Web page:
Just read an awesome article on Yahoo, of all places, about the intrigues surrounding Iran’s nascent nuclear power facilities. This led to follow-up research where I discovered this story about an alleged nuclear scientist gunned down by a motorcyclist. Darioush Rezaie was a university professor with a PhD in physics, but it is unclear if he was part of the the nuclear program. He was named a nuclear scientist by an unknown police official to the Iranian Student News Organization (ISNA) while Deputy Interior Minister Safarali Baratlou told Iran’s Labor News Agency (ILNA) that it is not clear if Rezaie was a nuclear scientist. Regardless, he was not the first to be assassinated for having suspected links to Iran’s nuclear program. As you may or may not recall, the Stuxnet virus helped set back Iran’s nuclear program thus it was the natural next topic to research. This article recounts a visit to Israel’s unacknowledged but widely known nuclear arms plant at Dimona. “Israeli Test on Worm Called Crucial in Iran Nuclear Delay” by William J. Broad, John Markoff and David E. Sanger alleges that Dimona has become a testing ground for anti-Iranian nuclear program activities on the part of the United States and Israel aimed at undermining and delaying Iran’s efforts to build a nuclear weapon.
The Stuxnet computer worm reportedly wiped out a fifth of Iran’s nuclear centrifuges and was designed and tested at Dimona using centrifuges made by Israel to the exact specifications of those being used in Iran. The New York Times records Secretary of State Hillary Clinton as saying the Stuxnet virus has likely set back Iran’s program for years. The Stuxnet virus was incredibly complex. German company Siemens allegedly assisted in the development and, “gave the Idaho National Laboratory — which is part of the Energy Department, responsible for America’s nuclear arms — the chance to identify well-hidden holes in the Siemens systems that were exploited the next year by Stuxnet.” The Stuxnet virus caused the centrifuges to lose control and destroy themselves while simultaneously feeding false information to operators that everything was operating normally. Israel and the United States do not claim ownership in the design of the virus but many suspect Israel’s Unit 8200, the Defense Force’s electronic intelligence unit, had a hand in Stuxnet’s development.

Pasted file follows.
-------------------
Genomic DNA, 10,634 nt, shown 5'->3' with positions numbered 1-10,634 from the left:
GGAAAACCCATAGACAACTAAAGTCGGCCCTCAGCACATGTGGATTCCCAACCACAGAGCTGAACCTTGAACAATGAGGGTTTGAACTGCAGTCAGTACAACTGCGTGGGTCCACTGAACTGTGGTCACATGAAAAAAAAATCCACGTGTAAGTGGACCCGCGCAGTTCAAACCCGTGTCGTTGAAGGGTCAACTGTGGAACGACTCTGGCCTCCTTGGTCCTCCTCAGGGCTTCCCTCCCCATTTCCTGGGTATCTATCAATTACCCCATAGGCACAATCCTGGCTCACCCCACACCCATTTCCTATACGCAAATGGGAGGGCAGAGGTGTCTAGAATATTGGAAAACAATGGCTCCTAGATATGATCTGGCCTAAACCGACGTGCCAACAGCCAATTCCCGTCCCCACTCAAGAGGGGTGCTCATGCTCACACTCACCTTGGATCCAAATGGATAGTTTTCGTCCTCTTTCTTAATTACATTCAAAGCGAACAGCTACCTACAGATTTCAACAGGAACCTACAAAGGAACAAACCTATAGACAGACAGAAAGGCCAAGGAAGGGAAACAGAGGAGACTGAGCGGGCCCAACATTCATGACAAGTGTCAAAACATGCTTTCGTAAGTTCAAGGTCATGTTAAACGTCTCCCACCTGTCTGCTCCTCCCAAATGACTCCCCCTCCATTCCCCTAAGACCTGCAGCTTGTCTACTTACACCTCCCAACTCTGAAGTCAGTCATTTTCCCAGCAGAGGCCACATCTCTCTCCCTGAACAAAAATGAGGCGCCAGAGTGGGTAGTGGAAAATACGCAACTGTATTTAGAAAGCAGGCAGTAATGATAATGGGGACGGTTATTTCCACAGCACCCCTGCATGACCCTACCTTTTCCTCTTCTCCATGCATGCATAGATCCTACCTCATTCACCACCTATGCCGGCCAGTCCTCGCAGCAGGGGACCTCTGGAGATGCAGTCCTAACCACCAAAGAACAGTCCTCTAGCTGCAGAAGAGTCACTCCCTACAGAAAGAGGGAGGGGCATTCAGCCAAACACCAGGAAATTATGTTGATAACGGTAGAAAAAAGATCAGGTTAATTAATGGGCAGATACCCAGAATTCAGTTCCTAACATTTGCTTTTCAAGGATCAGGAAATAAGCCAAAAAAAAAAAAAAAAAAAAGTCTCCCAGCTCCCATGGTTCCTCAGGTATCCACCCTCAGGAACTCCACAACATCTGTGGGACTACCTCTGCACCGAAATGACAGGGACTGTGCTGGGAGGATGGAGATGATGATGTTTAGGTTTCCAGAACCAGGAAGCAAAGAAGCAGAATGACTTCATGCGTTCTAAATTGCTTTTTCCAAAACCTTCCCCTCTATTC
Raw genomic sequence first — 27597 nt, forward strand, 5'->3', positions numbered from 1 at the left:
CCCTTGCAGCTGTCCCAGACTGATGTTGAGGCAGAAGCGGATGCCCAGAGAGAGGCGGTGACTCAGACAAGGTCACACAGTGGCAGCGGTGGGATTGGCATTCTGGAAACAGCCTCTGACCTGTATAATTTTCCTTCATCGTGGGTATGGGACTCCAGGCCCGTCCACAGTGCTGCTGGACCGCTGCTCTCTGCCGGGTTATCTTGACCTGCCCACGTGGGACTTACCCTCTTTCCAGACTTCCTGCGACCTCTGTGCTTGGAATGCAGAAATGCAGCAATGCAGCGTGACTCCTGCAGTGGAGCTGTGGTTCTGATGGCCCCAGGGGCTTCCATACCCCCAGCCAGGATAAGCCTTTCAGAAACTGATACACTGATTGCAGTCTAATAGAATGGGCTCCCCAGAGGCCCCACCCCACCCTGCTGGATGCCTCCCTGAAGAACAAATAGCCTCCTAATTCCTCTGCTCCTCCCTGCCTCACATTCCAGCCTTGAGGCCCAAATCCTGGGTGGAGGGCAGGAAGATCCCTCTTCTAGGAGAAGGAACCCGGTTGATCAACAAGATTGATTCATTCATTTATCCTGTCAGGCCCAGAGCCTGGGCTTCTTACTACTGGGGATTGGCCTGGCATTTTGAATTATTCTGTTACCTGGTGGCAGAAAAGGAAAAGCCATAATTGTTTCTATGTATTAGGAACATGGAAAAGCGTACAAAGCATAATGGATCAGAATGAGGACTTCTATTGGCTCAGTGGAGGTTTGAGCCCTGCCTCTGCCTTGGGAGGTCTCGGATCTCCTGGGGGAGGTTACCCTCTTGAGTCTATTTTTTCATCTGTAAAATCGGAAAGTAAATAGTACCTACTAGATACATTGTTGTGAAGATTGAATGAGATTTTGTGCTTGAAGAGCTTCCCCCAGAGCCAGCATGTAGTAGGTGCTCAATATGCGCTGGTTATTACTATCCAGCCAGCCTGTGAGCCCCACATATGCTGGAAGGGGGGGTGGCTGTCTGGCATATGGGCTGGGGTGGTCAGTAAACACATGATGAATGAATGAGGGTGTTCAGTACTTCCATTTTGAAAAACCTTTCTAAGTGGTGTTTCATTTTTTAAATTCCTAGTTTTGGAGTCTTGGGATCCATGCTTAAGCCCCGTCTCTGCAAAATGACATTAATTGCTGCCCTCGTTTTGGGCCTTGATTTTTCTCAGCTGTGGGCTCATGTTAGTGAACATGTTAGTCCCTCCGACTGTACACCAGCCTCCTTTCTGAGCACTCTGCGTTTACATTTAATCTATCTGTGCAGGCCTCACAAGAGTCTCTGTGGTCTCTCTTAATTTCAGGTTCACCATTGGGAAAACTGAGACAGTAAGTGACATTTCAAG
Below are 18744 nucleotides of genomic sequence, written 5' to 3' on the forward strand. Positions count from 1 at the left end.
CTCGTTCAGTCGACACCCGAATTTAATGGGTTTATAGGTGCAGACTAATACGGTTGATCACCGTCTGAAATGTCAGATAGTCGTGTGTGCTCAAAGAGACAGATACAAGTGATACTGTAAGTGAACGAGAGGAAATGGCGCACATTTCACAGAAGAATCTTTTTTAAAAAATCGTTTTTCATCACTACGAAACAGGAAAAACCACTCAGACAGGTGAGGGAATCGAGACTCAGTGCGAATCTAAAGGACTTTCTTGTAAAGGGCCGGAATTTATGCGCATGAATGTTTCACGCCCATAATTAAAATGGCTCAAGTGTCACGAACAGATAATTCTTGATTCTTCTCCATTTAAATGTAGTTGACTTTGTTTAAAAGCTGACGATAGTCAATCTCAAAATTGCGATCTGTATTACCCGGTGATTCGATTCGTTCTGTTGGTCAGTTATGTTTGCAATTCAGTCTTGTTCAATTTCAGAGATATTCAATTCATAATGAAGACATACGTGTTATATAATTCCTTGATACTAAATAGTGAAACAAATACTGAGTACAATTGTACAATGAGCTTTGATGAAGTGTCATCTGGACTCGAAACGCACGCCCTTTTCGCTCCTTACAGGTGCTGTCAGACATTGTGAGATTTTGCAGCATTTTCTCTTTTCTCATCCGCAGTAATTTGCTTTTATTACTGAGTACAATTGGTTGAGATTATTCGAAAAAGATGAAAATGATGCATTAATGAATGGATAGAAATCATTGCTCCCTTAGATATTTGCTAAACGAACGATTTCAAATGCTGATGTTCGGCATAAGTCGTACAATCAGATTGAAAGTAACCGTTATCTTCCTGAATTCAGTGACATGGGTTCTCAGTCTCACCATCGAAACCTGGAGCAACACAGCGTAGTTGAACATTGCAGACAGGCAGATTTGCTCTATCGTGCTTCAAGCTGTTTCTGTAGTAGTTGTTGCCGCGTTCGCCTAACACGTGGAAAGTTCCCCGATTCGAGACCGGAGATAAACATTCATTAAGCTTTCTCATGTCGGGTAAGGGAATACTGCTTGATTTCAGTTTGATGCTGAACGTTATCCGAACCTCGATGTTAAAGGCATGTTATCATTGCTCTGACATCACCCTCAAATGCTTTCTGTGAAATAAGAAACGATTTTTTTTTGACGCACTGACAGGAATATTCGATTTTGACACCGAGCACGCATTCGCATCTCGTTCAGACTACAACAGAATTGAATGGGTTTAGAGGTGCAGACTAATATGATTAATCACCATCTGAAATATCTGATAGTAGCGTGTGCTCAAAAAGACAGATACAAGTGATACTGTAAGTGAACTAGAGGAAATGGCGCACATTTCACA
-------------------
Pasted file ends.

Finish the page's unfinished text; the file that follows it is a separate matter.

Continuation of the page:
The operation began in 2009 under a directive issued by the previous Bush administration and endorsed by Barack Obama to speed up the destabilization of the electronics systems at Natanz. The Idaho National Laboratory project with Siemens was born out of the paranoia which accompanied the Bush era, namely, the fear of nuclear facilities being the victims of web-based terrorist attacks aimed at taking control of said facilities. The information gained from this collaboration could have been exploited in the creation of Stuxnet. The origins of the testing of the Stuxnet virus on actual centrifuges traces its roots to 1976 and A.Q. Khan‘s theft of a Dutch blueprint that he used to design P-1, or Pakistan’s first generation of nuclear centrifuges. Khan is regarded as the father of Pakistan’s nuclear program and his P-1 design has reportedly been sold to Iraq, Libya, North Korea and Iran. It is unknown how Israel may have obtained a P-1 centrifuge, whether through Khan’s black market network or through those obtained by the United States when Libya surrendered its nuclear weapons program in 2003.
Nonetheless, these centrifuges mimic those found in Iran and were used in the testing of the Stuxnet virus at Dimona. In the wake of Stuxnet, the assassinations of professors and scientists involved with Iran’s nuclear program is also aimed at delaying Iran’s development of atomic weapons. Mohsen Fakrizadeh, a college professor that is allegedly the mastermind of Iran’s program, is closely guarded by the Iranians because he is a high profile target for assassins. The Yahoo article by Douglas Birch discusses various means that the Obama administration has considered employing in delaying Iran’s nuclear program, including the deployment of an electromagnetic burst to disable power to the facilities at Natanz and Bushehr. Birch details the U.S.’s history in dealing falsely when it believes its designs are being stolen by foreign competitors, as exampled by Thomas Reed’s claim that, “during the Cold War the CIA tampered with the computer code embedded in Canadian components of a new trans-Siberian gas pipeline system. In 1982, a surge in pressure caused a three-megaton blast in the Siberian forest visible from space.” Adding further intrigue to this story is Reuel Marc Gerecht, a former CIA officer now at the Foundation for the Defense of Democracies, who suspects that inside elements may be ordering the assassinations of Iranian nuclear scientists. Gerecht speculates it could either be spies for the West or Iran’s maligned and marginalized opposition.